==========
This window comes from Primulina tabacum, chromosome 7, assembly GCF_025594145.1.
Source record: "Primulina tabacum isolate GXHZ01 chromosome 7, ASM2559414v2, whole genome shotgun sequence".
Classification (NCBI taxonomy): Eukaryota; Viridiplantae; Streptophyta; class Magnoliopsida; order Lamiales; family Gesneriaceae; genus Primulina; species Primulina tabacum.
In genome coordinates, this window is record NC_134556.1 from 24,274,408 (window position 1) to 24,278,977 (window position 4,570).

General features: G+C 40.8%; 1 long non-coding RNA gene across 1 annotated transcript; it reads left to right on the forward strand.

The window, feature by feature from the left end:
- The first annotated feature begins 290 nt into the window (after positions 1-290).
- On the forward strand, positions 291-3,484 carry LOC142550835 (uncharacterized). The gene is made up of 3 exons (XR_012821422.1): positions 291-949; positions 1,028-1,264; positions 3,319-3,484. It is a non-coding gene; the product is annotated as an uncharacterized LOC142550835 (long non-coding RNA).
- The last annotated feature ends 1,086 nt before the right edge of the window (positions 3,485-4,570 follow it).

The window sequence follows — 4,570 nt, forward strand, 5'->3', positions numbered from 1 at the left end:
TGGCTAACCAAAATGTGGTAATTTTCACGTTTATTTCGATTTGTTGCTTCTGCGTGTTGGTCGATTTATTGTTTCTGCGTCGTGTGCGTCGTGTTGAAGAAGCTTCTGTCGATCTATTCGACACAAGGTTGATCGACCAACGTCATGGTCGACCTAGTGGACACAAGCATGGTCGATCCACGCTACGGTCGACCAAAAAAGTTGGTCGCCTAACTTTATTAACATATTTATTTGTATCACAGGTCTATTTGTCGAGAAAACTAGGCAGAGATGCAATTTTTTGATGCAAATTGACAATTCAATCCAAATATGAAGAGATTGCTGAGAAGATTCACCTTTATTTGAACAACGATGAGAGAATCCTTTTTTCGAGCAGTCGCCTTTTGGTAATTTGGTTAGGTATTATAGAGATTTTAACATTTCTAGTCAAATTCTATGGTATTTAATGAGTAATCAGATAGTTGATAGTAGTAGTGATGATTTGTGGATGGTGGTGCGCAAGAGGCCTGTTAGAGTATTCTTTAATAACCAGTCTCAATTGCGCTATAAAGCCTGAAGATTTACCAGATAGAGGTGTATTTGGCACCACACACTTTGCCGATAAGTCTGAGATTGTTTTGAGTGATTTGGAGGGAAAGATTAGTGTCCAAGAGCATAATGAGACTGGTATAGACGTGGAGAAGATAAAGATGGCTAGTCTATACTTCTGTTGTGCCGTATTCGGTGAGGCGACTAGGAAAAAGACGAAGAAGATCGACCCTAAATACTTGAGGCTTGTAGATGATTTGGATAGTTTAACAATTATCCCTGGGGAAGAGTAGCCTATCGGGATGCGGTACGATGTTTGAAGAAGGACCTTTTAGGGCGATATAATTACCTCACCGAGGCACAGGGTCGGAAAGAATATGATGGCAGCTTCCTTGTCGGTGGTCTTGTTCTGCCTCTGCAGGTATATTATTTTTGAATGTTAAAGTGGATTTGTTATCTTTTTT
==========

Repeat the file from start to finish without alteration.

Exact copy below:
This window comes from Primulina tabacum, chromosome 7, assembly GCF_025594145.1.
Source record: "Primulina tabacum isolate GXHZ01 chromosome 7, ASM2559414v2, whole genome shotgun sequence".
Classification (NCBI taxonomy): Eukaryota; Viridiplantae; Streptophyta; class Magnoliopsida; order Lamiales; family Gesneriaceae; genus Primulina; species Primulina tabacum.
In genome coordinates, this window is record NC_134556.1 from 24,274,408 (window position 1) to 24,278,977 (window position 4,570).

General features: G+C 40.8%; 1 long non-coding RNA gene across 1 annotated transcript; it reads left to right on the forward strand.

The window, feature by feature from the left end:
- The first annotated feature begins 290 nt into the window (after positions 1-290).
- On the forward strand, positions 291-3,484 carry LOC142550835 (uncharacterized). The gene is made up of 3 exons (XR_012821422.1): positions 291-949; positions 1,028-1,264; positions 3,319-3,484. It is a non-coding gene; the product is annotated as an uncharacterized LOC142550835 (long non-coding RNA).
- The last annotated feature ends 1,086 nt before the right edge of the window (positions 3,485-4,570 follow it).

The window sequence follows — 4,570 nt, forward strand, 5'->3', positions numbered from 1 at the left end:
TGGCTAACCAAAATGTGGTAATTTTCACGTTTATTTCGATTTGTTGCTTCTGCGTGTTGGTCGATTTATTGTTTCTGCGTCGTGTGCGTCGTGTTGAAGAAGCTTCTGTCGATCTATTCGACACAAGGTTGATCGACCAACGTCATGGTCGACCTAGTGGACACAAGCATGGTCGATCCACGCTACGGTCGACCAAAAAAGTTGGTCGCCTAACTTTATTAACATATTTATTTGTATCACAGGTCTATTTGTCGAGAAAACTAGGCAGAGATGCAATTTTTTGATGCAAATTGACAATTCAATCCAAATATGAAGAGATTGCTGAGAAGATTCACCTTTATTTGAACAACGATGAGAGAATCCTTTTTTCGAGCAGTCGCCTTTTGGTAATTTGGTTAGGTATTATAGAGATTTTAACATTTCTAGTCAAATTCTATGGTATTTAATGAGTAATCAGATAGTTGATAGTAGTAGTGATGATTTGTGGATGGTGGTGCGCAAGAGGCCTGTTAGAGTATTCTTTAATAACCAGTCTCAATTGCGCTATAAAGCCTGAAGATTTACCAGATAGAGGTGTATTTGGCACCACACACTTTGCCGATAAGTCTGAGATTGTTTTGAGTGATTTGGAGGGAAAGATTAGTGTCCAAGAGCATAATGAGACTGGTATAGACGTGGAGAAGATAAAGATGGCTAGTCTATACTTCTGTTGTGCCGTATTCGGTGAGGCGACTAGGAAAAAGACGAAGAAGATCGACCCTAAATACTTGAGGCTTGTAGATGATTTGGATAGTTTAACAATTATCCCTGGGGAAGAGTAGCCTATCGGGATGCGGTACGATGTTTGAAGAAGGACCTTTTAGGGCGATATAATTACCTCACCGAGGCACAGGGTCGGAAAGAATATGATGGCAGCTTCCTTGTCGGTGGTCTTGTTCTGCCTCTGCAGGTATATTATTTTTGAATGTTAAAGTGGATTTGTTATCTTTTTT